In his defense of Tarabai, Phule trains his critique on male hypocrisy on the one hand, and on the other hand, called attention to the power invested in powerful wealthy and ruling class men – and indicated that women of such families and communities did not possess the authority and force to do all that men from such backgrounds could do. From this point onwards he launches into a scathing, powerful critique of male proclivity for both individual and social violence, producing as it were a short and searing history and critique of war, slavery and inhumanity. Interestingly, his calling out men on their hypocritical responses to Tarabai simultaneously positions women as less prone to such behavior; and his rejection of war and violence separates out women, even of royal and rich families, from the havoc wrought by their men.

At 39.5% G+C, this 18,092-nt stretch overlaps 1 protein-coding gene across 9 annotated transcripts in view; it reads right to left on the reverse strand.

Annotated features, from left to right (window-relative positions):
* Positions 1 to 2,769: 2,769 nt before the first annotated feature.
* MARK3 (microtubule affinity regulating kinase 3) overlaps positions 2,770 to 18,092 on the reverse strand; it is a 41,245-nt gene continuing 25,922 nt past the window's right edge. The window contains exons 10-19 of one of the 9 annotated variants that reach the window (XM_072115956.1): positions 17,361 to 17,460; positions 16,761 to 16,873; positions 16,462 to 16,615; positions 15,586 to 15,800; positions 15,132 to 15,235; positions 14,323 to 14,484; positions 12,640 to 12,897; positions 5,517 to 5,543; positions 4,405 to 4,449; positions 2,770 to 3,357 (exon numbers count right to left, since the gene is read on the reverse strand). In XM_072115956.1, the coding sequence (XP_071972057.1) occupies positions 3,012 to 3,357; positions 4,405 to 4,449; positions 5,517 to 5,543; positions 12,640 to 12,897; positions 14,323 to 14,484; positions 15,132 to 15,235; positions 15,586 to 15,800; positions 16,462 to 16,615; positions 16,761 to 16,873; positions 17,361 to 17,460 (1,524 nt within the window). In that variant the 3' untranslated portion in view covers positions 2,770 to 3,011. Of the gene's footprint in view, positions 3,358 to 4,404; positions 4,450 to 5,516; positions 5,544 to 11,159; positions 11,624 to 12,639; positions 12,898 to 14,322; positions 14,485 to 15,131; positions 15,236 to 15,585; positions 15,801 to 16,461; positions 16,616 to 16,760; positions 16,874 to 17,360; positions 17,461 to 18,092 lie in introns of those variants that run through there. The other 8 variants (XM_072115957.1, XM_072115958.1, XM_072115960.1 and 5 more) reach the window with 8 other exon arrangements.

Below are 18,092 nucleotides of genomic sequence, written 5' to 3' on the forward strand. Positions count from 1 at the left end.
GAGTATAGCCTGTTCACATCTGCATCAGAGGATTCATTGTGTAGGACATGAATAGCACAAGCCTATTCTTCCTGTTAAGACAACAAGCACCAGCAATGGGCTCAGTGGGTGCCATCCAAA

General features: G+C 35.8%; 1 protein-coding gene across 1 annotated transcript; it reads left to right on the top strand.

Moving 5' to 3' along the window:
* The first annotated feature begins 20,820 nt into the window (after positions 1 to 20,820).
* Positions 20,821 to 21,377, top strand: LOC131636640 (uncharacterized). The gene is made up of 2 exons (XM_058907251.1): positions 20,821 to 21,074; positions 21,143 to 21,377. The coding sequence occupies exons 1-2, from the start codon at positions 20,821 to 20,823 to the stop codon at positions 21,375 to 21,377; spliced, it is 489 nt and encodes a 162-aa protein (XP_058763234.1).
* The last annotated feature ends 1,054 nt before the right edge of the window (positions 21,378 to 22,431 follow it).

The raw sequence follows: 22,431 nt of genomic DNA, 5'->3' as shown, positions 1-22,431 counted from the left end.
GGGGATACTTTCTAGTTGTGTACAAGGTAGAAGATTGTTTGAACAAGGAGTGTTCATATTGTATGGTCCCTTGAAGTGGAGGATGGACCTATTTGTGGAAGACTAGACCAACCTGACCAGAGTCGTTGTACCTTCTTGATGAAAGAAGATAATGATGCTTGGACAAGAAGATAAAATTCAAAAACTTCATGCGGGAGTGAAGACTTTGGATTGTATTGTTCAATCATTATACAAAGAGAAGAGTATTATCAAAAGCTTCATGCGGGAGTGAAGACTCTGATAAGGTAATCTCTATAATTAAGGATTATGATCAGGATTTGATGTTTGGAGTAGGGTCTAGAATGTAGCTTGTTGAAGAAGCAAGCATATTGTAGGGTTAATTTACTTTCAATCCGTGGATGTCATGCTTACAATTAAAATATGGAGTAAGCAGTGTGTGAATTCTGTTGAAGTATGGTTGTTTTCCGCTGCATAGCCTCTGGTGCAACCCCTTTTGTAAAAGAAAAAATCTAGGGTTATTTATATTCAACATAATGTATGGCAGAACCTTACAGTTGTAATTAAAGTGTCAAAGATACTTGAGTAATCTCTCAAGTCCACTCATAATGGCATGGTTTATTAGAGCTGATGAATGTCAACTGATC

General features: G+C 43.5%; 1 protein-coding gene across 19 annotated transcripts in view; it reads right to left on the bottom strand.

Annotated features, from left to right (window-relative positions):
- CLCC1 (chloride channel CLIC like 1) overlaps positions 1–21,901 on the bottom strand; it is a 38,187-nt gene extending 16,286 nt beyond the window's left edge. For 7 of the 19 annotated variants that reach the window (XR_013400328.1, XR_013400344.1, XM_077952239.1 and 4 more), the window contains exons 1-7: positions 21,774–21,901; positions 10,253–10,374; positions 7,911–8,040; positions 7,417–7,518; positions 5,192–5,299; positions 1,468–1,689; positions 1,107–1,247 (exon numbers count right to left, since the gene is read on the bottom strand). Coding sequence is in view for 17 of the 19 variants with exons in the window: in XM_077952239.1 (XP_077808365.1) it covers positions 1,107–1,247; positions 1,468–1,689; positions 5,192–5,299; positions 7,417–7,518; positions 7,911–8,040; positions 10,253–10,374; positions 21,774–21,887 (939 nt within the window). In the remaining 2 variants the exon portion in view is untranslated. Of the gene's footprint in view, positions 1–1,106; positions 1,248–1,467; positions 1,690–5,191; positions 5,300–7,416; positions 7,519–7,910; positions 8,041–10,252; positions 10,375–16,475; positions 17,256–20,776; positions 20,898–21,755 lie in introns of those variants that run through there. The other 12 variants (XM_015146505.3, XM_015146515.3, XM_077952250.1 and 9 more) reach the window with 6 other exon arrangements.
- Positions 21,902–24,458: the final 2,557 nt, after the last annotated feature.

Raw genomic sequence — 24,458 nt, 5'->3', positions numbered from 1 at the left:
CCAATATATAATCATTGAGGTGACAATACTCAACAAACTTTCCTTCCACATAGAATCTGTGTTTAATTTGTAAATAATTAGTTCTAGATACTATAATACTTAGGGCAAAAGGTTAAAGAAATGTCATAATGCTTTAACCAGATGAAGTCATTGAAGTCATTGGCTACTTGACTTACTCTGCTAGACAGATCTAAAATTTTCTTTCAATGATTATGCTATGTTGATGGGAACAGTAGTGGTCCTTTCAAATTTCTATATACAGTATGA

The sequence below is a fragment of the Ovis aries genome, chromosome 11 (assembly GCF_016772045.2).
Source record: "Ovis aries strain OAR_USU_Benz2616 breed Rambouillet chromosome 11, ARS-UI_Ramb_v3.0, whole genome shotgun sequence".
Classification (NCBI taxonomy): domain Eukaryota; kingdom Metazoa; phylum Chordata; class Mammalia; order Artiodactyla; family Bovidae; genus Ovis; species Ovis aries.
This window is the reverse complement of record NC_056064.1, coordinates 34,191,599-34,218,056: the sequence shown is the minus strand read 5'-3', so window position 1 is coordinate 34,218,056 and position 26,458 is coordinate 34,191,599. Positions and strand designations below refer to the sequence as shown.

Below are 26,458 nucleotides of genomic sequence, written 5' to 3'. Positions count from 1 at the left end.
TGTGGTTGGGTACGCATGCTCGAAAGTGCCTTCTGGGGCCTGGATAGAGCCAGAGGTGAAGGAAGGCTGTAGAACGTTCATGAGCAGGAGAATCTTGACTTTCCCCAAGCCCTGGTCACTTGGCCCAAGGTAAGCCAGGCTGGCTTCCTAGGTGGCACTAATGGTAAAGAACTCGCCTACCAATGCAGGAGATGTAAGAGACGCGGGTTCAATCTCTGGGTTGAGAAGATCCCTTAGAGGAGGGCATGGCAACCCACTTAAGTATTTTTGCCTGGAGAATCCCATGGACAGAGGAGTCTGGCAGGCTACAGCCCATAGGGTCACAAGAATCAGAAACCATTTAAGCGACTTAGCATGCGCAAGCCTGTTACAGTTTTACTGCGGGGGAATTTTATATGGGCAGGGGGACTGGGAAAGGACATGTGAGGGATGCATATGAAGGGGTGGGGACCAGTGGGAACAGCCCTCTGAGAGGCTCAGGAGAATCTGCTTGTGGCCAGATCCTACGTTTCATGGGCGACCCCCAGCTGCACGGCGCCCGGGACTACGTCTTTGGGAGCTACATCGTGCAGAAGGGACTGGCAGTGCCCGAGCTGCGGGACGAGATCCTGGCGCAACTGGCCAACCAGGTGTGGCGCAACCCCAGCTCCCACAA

In these addresses, Phule does the following: he works through the complexities of male sexual authority, the relative powerlessness of shudra-atishudra men in society, and their relative authority within their families; he is keenly aware of the exceptional status of the Brahmin woman, when compared to what shudra and atishudra women endured, but he was also aware of her essential precarity within her own context, a fact that moved him enough to start a foundling home for the children of Brahmin widows. In short, his defense of the two articulate women who, in different ways, had challenged the Hindu social order and male privilege hinged on his acute sense of what kept both in place. The sexual and familial subordination of women, as we know, is fundamental to the sustaining of caste hierarchy and should women rebel against both familial and caste authority, the system does begin to unravel